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I'm applying for a program through organization X's website. I logged in, and was astounded to find a URL like this:

https://www.whatever.org/application?session=80_CHARACTER_HASH

80 characters in [0-9a-f] gives 1680 =~ 2.14 × 1096 combinations.

So I deleted the hash and reloaded the page, lo and behold, I got a 403 Unauthorized response. Changing the hash also causes a 403. Lastly the hash changes on re-login, so I think it's safe to assume that a hash is generated, stored in the database for the user, and then appended to the querystring and checked on page load to find the correct user record in the database.

All pages inside user-specific pages require the session parameter to be correct. I don't know if/when login expires, I haven't sat around idle to find out.

To verify that this is a problem, I opened a new incognito window, copy/pasted the URL, and I had access to my account and application information.

Some problems that I can think of:

  1. Copy/pasting your live session through URL sharing
  2. The URL could be bruteforced (though it would be pretty hard to stumble across a valid hash)
  3. The URL is in various logs (firewall, server, 3rd party aggregating services, etc.)

What are the risks of storing a user's session in querystring parameters?

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    It's worth heading over to stack overflow and reading this post security.stackexchange.com/questions/14093/… – iainpb Jan 11 '17 at 16:18
  • Not the best but: 1. would only work for session lifetime. 2. probably not a problem,given the length and how easy it is to rate limit. 3. the details would only appear in the site's own logs, https hides the queryString. – dandavis Jan 11 '17 at 18:13
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This used to be a common usage in the old time when clients did trust neither web sites nor web browser for their security and privacy and consistently refused javascript and cookies. As HTTP is a non connected protocol, the session must use some piece of data to pass the session id between the client and the server. That means the if you cannot use cookies for GET requests, you are just left with an URL parameter. That was implemented in many web applications as session through URL rewriting.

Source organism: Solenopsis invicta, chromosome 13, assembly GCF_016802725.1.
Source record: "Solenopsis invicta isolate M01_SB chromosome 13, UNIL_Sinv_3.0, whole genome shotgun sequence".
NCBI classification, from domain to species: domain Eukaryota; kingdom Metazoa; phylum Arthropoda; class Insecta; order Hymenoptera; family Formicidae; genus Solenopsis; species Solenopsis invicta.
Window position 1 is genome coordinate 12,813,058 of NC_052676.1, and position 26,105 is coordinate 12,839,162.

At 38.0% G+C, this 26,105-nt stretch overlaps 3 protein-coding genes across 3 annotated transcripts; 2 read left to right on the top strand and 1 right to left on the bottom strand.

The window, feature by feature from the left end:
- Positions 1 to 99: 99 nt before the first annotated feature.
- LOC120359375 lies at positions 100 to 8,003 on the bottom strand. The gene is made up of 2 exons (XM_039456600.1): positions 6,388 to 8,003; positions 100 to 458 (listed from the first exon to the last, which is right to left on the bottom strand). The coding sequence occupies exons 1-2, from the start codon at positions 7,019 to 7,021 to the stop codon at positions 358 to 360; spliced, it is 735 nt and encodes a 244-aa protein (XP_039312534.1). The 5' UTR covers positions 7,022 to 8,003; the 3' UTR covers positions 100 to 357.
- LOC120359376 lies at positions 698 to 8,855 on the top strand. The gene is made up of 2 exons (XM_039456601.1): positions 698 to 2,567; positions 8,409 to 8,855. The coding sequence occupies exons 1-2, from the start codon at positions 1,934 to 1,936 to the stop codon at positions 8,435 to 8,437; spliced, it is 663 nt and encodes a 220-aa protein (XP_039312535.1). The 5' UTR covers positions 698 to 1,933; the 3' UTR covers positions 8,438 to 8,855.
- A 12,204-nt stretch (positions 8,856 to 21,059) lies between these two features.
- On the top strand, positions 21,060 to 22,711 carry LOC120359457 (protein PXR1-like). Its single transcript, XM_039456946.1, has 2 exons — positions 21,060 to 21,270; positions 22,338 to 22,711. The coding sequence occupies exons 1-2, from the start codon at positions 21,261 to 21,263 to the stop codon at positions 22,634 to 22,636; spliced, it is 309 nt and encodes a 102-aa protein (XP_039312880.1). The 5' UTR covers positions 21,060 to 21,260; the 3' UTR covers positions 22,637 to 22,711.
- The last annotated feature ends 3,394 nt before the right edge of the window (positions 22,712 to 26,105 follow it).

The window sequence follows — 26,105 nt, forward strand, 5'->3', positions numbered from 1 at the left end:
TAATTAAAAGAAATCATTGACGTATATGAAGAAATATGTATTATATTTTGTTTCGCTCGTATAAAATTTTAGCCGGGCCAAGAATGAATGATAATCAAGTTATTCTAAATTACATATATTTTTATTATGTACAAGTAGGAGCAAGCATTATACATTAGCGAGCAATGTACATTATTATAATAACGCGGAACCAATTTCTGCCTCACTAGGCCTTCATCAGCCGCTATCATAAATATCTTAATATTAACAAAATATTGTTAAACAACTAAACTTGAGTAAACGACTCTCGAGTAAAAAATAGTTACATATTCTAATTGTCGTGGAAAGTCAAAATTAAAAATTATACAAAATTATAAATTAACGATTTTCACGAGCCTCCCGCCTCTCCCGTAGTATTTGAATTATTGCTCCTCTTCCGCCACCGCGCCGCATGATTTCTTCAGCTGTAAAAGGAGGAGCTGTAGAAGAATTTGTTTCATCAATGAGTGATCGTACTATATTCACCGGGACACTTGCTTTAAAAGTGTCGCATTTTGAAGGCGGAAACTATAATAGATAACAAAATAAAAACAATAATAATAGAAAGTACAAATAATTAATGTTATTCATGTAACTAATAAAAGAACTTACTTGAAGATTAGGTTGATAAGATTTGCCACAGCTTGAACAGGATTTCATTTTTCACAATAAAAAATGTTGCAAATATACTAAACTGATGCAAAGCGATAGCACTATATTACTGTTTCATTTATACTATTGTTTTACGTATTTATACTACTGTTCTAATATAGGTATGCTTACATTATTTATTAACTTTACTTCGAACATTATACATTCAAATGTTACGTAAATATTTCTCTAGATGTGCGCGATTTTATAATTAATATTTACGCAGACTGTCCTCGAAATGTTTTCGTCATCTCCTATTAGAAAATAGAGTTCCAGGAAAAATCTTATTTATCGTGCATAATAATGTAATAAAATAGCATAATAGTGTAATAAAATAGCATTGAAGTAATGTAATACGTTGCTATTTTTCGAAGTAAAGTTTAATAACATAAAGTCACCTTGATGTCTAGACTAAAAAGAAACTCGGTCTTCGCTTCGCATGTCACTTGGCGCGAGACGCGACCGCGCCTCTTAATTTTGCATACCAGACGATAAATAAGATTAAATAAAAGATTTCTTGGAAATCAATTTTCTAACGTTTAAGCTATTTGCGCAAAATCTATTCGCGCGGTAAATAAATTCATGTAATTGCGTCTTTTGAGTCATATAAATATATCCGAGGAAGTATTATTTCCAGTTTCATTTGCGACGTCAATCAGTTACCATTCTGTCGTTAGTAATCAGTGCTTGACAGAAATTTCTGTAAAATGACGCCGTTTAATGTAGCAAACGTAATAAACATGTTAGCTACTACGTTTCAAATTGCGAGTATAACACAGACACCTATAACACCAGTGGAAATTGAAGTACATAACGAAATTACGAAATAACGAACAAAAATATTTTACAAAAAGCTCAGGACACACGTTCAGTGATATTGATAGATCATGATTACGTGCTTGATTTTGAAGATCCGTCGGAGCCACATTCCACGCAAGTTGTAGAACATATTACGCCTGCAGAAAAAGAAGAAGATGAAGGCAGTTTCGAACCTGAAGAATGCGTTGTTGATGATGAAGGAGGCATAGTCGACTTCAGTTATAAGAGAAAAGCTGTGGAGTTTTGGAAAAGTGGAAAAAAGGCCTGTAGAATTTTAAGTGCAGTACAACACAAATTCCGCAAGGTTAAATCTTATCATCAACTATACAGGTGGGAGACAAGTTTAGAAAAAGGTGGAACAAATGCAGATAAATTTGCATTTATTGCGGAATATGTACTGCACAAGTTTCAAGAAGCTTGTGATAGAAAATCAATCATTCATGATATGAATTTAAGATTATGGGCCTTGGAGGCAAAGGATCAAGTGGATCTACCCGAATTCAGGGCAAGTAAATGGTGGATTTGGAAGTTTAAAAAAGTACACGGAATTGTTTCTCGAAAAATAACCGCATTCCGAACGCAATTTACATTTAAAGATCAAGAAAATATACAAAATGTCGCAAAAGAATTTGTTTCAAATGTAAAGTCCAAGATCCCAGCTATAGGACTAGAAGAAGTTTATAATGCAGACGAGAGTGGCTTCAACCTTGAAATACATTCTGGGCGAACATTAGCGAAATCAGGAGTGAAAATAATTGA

It is now seldom used, because browsing most site while disabling cookies is simply impossible. So users have been educated to consistently allow cookies in their browsers.

On a security point of view, passing the session id in the URL is not worse than passing it in a cookie: if someone (except for the user itself) can intercept the URL, he can as well intercept the cookie. And session fixation is not easier with URL than with cookies: it is the problem of the server than should invalidate old session ids, and create a new one after a successful authentication. Logs is not a problem either: a session id make sense only for the duration of the session and is not a long term sensitive information. The only place that could cause problems is cross site requests of redirections. In that case, the REFERER header could contain the session id. So a well designed application using URL rewriting for its sessions, should consistently store the client IP in the session server side, and control that the session ID and client IP match.

TL/DR: That usage is known as session through URL rewriting. It is now seldom used because session through cookies are much more common. The problem is not security because the security of an URL parameter is not different than the one of a cookie, but that extra parameter is displayed in the browser bar, and can intrigate a user, or require removal for storing an clean URL as a bookmark.

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Between your own list of potential issues and iain's link, there's not much left to be said. The fact that the session worked in an incognito window would mean that cookies are not involved in authentication. This leaves a hefty chance for session fixation. If nothing else, the kind of fixation where the bad guy crafts a link with HIS OWN session token and tricks the victim into visiting that and saving sensitive info.

Additionally, this would mean that the application is either using GET for all its update transactions or is using POST with URL parameters. Neither of them are considered great practices (see this link for more details). Odds are the application is violating method idempotence.

Summary of possible ill-effects:

  • Logs of all kinds potentially recording session tokens
  • Potential violation of HTTP method idempotence
  • Session fixation

Playing devil's advocate, it seemed to me that one temptation behind this design could be CSRF protection. Without cookies involved and traffic being SSL-protected, this might have an effect that is akin to CSRF protection. The attacker doesn't have the long hash needed to craft the right URL and no cookies involved.

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As long as the site is secured using HTTPS, all queries in the URL are sent encrypted aswell - so there shouldn't be anything that could expose the query between your PC and the server. The only problem I can think of here, is, that you could accidentally send it to other people via copy/paste or screensharing.

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    That was point #1 in the problems I mentioned. – Chris Cirefice Jan 11 '17 at 21:13

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